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Alexander Ziburtovicz v. City of Oroville

IN THE COURT OF APPEAL OF THE STATE OF CALIFORNIA THIRD APPELLATE DISTRICT (Butte)


April 3, 2013

ALEXANDER ZIBURTOVICZ, PLAINTIFF AND APPELLANT,
v.
CITY OF OROVILLE, DEFENDANT AND RESPONDENT.

(Super. Ct. No. 154714)

The opinion of the court was delivered by: Robie , J.

Ziburtovicz v. City of Oroville

CA3

NOT TO BE PUBLISHED

California Rules of Court, rule 8.1115(a), prohibits courts and parties from citing or relying on opinions not certified for publication or ordered published, except as specified by rule 8.1115(b). This opinion has not been certified for publication or ordered published for purposes of rule 8.1115.

Representing himself, plaintiff Alexander Ziburtovicz filed a petition for writ of mandate under the California Environmental Quality Act (CEQA; Pub. Resources Code, § 21000 et seq.) challenging approval of an affordable senior housing project by defendant City of Oroville (the city). Ziburtovicz's petition failed to name the project applicant as a real party in interest. The trial court sustained the city's demurrer without leave to amend because Ziburtovicz failed to join a necessary and indispensable party (the project applicant) and the statute of limitations had run for him to do so. On Ziburtovicz's appeal (in which he also represents himself) from the resulting judgment of dismissal, we affirm because the trial court got it right.

FACTUAL AND PROCEDURAL BACKGROUND

Ziburtovicz lived on the same street of the proposed senior housing project. The proposed site was the location of the now-closed Oroville Hospital in the city's historic downtown district.

In May 2011, Petaluma Ecumenical Properties applied to develop the site with a senior housing project. In June 2011, the city held a public hearing to receive testimony about the proposed project. In June 2011, after public comment and discussion, the Oroville Planning Commission (the planning commission) approved the proposed project. Ziburtovicz appealed the approval to the Oroville City Council (the city council). After public comment and discussion, the city council denied the appeal and confirmed the approval.

On August 19, 2011, the city filed a notice that the proposed senior housing project was categorically exempt from CEQA because it met the requirements for affordable housing.

On September 15, 2011, Ziburtovicz filed a petition for writ of mandate seeking to compel the city to "perform [d]ue [p]rocess under CEQA" and file an environmental impact report. The only party named in the lawsuit besides Ziburtovicz was the city. The city filed a demurrer to the petition for Ziburtovicz's failure to name Petaluma Ecumenical Properties, a necessary and indispensable party, as a real party in interest.

The trial court sustained the demurrer without leave to amend because Petaluma Ecumenical Properties was a necessary and indispensable party and the statute of limitations had run on naming it in the petition. The trial court then dismissed the case.

DISCUSSION

To properly file a mandamus proceeding against a public agency, "[a]ppropriate entities must be named by the petitioner as parties. Any 'recipient of an approval that is the subject of the action or proceeding' must be named as a real party in interest and must be served within 20 days of service on the public agency and failure to serve may result in dismissal under Code Civ. Proc. §389. [Pub. Resources Code, §21167.6.5 subd. (a)(d) effective January 1, 2003]." (Robie et al., Cal. Civil Practice: Environmental Litigation (2012) § 8:26.)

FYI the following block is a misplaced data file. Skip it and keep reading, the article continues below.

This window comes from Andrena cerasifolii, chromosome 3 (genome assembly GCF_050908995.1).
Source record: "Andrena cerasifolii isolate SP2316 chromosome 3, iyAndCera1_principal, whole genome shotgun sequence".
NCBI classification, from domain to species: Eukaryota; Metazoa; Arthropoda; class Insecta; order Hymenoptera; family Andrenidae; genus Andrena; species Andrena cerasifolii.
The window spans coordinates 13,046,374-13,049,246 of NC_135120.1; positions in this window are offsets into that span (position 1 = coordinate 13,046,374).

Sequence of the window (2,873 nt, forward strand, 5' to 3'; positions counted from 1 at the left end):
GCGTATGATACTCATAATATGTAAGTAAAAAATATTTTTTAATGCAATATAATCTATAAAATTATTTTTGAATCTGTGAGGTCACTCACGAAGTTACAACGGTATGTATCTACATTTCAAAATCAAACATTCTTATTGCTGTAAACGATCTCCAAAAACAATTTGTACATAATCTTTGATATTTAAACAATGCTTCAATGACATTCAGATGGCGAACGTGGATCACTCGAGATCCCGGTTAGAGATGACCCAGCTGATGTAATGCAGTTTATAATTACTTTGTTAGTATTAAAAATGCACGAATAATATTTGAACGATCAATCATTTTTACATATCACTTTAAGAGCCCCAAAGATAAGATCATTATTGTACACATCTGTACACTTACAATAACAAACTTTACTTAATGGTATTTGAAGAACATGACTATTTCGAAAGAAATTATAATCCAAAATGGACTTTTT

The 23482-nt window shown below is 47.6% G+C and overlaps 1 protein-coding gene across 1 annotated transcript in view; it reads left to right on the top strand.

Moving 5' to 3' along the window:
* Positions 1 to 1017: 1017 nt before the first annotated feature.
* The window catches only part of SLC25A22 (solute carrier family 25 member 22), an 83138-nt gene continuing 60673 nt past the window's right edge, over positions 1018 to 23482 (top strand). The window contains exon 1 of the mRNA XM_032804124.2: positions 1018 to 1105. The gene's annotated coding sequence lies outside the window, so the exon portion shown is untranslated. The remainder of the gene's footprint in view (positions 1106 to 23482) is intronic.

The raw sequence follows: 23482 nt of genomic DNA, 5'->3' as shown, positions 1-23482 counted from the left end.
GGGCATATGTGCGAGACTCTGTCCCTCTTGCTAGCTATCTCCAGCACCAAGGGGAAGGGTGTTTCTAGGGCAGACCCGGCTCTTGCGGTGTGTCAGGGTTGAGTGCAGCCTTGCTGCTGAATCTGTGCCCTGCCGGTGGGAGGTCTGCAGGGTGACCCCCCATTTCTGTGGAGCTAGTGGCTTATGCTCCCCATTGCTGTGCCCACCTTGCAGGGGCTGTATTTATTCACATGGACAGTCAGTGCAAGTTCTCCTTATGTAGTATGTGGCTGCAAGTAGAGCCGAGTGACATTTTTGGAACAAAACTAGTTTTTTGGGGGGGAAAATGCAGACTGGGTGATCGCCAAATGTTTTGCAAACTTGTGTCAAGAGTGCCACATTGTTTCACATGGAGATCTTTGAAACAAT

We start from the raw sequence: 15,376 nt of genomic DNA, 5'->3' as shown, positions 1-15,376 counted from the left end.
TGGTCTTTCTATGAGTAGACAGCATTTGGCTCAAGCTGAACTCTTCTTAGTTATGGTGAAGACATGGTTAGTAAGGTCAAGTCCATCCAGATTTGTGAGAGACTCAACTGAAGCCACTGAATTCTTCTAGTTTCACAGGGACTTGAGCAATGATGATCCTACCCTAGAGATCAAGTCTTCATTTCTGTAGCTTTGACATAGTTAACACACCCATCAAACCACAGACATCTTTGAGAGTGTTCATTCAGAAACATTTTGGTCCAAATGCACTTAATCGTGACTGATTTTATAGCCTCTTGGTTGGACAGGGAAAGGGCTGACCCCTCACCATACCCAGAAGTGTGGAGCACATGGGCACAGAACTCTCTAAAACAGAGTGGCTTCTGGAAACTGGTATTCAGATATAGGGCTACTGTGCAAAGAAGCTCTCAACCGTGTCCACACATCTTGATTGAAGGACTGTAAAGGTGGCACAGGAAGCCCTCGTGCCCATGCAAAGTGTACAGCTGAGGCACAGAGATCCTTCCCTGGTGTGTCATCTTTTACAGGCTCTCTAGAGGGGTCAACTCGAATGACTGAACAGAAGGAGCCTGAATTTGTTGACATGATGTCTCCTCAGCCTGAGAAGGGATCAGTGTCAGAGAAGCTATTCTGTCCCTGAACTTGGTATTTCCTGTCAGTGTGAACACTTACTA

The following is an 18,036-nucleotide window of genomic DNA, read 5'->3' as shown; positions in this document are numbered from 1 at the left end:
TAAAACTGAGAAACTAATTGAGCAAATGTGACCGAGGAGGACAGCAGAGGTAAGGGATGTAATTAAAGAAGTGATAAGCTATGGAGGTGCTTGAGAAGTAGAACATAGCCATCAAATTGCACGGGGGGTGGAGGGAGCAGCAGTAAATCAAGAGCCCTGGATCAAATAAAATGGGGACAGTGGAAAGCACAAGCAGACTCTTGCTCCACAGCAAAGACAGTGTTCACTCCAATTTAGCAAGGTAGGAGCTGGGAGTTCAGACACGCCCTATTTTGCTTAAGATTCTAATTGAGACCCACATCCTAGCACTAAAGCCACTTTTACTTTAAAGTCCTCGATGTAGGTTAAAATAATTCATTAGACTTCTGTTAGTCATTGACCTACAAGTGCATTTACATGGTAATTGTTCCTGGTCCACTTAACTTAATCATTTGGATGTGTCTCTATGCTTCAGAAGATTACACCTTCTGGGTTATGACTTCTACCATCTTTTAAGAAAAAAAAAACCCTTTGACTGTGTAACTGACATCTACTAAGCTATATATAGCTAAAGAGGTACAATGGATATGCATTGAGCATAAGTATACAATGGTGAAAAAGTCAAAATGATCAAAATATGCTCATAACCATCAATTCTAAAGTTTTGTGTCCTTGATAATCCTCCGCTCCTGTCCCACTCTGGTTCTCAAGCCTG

Here, Petaluma Ecumenical Properties was a recipient of an approval that had to be named as a party. It applied to develop the site and then received approval of its proposed senior housing project from the planning commission and then confirmation of that approval from the city council. Nevertheless, Ziburtovicz contends the approval was only a " 'pre-approval,' " so Petaluma Ecumenical Properties "holds no [c]ontract, but just a [n]on[-][b]inding [a]greement." He cites no law to support his position and nothing to refute the facts demonstrating Petaluma Ecumenical Properties received approval of its project. As such, it had to be named as a party, and the trial court was correct in so holding.

The trial court was also correct in denying leave to amend his petition to add Petaluma Ecumenical Properties as a real party in interest because the statute of limitations to do so had expired. An action challenging an agency's determination that a project is exempt from CEQA must be filed within 35 days of the notice of exemption's filing by the public agency. (Pub. Resources Code, § 21167, subd. (d).) Here, the notice of exemption was filed August 19, 2011. Thirty five days after that was September 23, 2011. Ziburtovicz had until then to add Petaluma Ecumenical Properties to his petition. He never did so. Nor was the statute tolled. The filing of the original petition stops the running of the statute of limitations only as to the parties named at the time the petition was filed. (Thompson v. Palmer Corp. (1956) 138 Cal.App.2d 387, 395.)

The trial court therefore did not abuse its discretion in sustaining the city's demurrer without leave to amend because Ziburtovicz had failed to join a necessary and indispensable party and the time had passed in which he could do so. (See Cooper v. Leslie Salt Co. (1969) 70 Cal.2d 627, 636 [standard of review].)

DISPOSITION

The judgment (order of dismissal) is affirmed. The city shall recover its costs on appeal. (Cal. Rules of Court, rule 8.278(a)(1).)

We concur: NICHOLSON , Acting P. J. DUARTE , J.

20130403

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